26 Jan 2022 • Military.com • By Patricia Kime
The Department of Veterans Affairs is planning to expand several programs that allow senior veterans to age in their homes or live in home-like settings as alternatives to elder care facilities.
VA officials announced Monday they will expand the Home-Based Primary Care and Veteran-Directed Care programs, which provide medical care and caregiver services to housebound older veterans, and its Medical Foster Home program, which provides housing and services to veterans who otherwise would be in nursing homes.
The expansion is needed, said officials with the VA’s Office of Geriatrics and Extended Care, to ensure that the department can support a growing number of veterans eligible for nursing home care.
By 2039, the number of elderly veterans is expected to double from 2 million to 4 million.
“These evidence-based programs allow veterans to age-in-place, avoid or delay nursing home placement and choose the care environment that aligns most with their care needs, preferences and goals,” said Dr. Scotte Hartronft, the office’s executive director, in a press release.
Since 1999, the Department of Veterans Affairs has been required to provide nursing home services to veterans who qualify for VA health care and have a service-connected disability rating of 70% or higher, or are considered unemployable and have a disability rating of 60% or higher.
This care is provided through short- or long-term nursing home facilities, respite care, VA community living centers, private assisted living facilities, state veterans homes and the Medical Foster Home program.
Medical foster homes are places where veterans live full time in a home setting with a caregiver licensed to provide 24-hour support, meals, housing, help with daily living and companionship.
The program places veterans in houses belonging to or managed by caregivers that are licensed by their states as assisted-living facilities.
To be eligible for the program, veterans must be enrolled in VA health care and have a complex disabling medical condition that requires coordination of care across VA services and is severe enough to need a nursing home level of care.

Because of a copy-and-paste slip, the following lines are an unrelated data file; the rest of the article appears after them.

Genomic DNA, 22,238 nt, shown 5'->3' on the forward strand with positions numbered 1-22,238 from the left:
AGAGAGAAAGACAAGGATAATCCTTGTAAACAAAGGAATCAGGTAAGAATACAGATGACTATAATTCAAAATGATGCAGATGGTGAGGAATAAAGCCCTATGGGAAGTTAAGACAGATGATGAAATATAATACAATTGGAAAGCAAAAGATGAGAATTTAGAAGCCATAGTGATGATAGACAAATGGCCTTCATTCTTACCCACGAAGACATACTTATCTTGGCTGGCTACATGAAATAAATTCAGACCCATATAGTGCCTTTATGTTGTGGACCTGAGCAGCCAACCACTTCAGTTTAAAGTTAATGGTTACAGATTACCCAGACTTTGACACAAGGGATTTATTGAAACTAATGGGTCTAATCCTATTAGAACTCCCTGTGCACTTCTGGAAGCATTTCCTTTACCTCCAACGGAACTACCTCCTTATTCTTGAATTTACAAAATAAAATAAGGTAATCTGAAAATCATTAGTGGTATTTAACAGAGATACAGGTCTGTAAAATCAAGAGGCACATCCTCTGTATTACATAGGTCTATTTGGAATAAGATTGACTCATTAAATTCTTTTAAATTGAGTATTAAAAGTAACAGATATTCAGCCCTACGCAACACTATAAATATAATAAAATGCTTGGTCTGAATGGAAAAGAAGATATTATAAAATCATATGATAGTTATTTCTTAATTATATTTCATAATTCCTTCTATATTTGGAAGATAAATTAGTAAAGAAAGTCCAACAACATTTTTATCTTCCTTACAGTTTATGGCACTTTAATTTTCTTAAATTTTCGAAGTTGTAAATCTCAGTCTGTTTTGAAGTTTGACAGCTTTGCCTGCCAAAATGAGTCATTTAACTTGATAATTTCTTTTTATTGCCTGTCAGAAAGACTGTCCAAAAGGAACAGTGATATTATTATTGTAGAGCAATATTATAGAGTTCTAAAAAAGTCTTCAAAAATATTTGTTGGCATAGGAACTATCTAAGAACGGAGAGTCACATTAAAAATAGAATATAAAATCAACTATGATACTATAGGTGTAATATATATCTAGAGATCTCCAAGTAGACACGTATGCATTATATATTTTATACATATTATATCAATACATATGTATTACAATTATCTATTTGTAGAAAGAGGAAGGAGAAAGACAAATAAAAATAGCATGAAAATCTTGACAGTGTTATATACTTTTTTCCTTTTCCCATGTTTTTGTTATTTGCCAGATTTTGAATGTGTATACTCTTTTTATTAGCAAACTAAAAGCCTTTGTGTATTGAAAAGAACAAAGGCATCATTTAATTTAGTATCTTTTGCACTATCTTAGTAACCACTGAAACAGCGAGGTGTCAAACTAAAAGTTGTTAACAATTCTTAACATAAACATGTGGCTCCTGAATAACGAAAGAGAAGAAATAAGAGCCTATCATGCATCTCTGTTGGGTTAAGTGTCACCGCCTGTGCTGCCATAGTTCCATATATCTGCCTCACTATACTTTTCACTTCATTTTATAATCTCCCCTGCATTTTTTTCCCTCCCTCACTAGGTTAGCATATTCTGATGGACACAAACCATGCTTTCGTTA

Because medical foster homes are not considered institutional care, the VA cannot pay the cost directly. The veterans can use their VA disability compensation, Social Security income and savings to pay the cost, which covers room and board and support.
The VA has faced challenges increasing the number of Medical Foster Homes because of the rigorous regulations and requirements of the facilities and caregivers.
The process for becoming a home provider is rigorous: They must pass a federal background check, complete 80 hours of initial training and 20 hours of additional training each year, and maintain certifications in first aid, CPR and administering medications.
Home caregivers must live on-site, are required to provide around-the-clock supervision and care for their veterans, and have relief staff for when they go on vacation or need to conduct other business.
Veterans in the Medical Foster Care program must also use the VA’s Home-Based Primary Care program, which provides a team of health professionals to treat veterans in their homes. A VA study found that this type of home-based care yielded a 31% reduction in hospital admissions for veterans in the program and 59% drop in VA in-patient hospitalization days.
VA officials said that more veterans have elected to use the in-home medical care and caregiver programs during the pandemic, as well as the Medical Foster Care program, to reduce their risk of contracting COVID-19 and to have more flexibility in medical treatment.
“Veterans using these programs have experienced fewer hospitalizations and emergency department visits, reduced hospital and nursing home days and fewer nursing home readmissions and inpatient complications,” Hartronft said.
More information on these programs is available at the VA’s Office of Geriatrics and Extended Care website.